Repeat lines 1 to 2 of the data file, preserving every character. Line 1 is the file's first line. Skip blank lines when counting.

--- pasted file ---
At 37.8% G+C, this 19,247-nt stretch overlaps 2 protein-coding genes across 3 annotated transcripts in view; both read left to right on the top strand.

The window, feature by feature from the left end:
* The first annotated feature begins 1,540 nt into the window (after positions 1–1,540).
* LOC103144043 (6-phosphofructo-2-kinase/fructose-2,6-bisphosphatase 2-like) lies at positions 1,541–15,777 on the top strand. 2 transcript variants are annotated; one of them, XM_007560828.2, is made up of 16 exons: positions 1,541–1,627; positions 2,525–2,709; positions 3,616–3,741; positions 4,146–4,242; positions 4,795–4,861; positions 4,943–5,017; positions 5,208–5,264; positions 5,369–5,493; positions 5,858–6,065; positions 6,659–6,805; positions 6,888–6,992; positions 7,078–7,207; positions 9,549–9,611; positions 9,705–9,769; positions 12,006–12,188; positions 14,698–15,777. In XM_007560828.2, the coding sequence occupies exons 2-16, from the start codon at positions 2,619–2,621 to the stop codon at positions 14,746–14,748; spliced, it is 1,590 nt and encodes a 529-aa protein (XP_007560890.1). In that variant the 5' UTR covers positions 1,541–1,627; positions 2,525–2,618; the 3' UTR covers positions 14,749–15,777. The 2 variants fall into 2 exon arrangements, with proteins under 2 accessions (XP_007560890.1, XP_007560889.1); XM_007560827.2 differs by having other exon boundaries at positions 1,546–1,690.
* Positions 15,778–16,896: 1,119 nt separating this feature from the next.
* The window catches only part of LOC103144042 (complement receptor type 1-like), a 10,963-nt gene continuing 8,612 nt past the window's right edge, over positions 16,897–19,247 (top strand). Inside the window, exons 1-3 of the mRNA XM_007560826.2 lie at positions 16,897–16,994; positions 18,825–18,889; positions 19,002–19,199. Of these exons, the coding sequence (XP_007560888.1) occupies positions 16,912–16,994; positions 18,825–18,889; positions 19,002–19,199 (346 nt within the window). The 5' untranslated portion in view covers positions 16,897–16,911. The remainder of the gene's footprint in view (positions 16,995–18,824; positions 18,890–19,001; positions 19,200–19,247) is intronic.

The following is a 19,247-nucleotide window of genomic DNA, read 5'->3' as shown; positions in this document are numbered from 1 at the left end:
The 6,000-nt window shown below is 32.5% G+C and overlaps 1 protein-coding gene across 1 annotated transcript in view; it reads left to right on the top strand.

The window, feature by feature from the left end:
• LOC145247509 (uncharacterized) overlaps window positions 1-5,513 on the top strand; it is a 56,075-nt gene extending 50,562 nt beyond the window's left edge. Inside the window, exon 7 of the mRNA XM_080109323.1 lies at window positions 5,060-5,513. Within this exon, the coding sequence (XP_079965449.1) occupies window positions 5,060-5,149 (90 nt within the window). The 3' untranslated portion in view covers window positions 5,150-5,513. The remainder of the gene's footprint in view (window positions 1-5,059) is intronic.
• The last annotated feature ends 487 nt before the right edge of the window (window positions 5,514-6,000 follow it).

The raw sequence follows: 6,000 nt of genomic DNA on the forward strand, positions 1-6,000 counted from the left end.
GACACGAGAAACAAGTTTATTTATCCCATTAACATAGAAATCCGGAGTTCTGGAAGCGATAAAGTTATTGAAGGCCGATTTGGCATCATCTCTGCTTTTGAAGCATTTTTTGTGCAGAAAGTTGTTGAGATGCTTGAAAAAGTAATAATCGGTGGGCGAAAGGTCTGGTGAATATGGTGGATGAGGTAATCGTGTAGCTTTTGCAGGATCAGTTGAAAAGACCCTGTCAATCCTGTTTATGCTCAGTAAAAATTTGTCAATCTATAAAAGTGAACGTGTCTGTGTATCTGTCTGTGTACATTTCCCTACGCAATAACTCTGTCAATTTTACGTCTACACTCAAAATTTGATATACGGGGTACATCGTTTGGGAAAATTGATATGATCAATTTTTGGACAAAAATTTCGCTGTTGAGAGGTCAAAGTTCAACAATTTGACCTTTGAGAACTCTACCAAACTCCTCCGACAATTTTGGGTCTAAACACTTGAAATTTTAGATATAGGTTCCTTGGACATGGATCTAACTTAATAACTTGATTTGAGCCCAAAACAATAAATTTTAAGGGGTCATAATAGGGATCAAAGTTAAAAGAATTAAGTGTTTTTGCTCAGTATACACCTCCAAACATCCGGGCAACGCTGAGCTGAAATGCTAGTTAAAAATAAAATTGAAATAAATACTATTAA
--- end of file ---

At 37.8% G+C, this 19,247-nt stretch overlaps 2 protein-coding genes across 3 annotated transcripts in view; both read left to right on the top strand.

The window, feature by feature from the left end: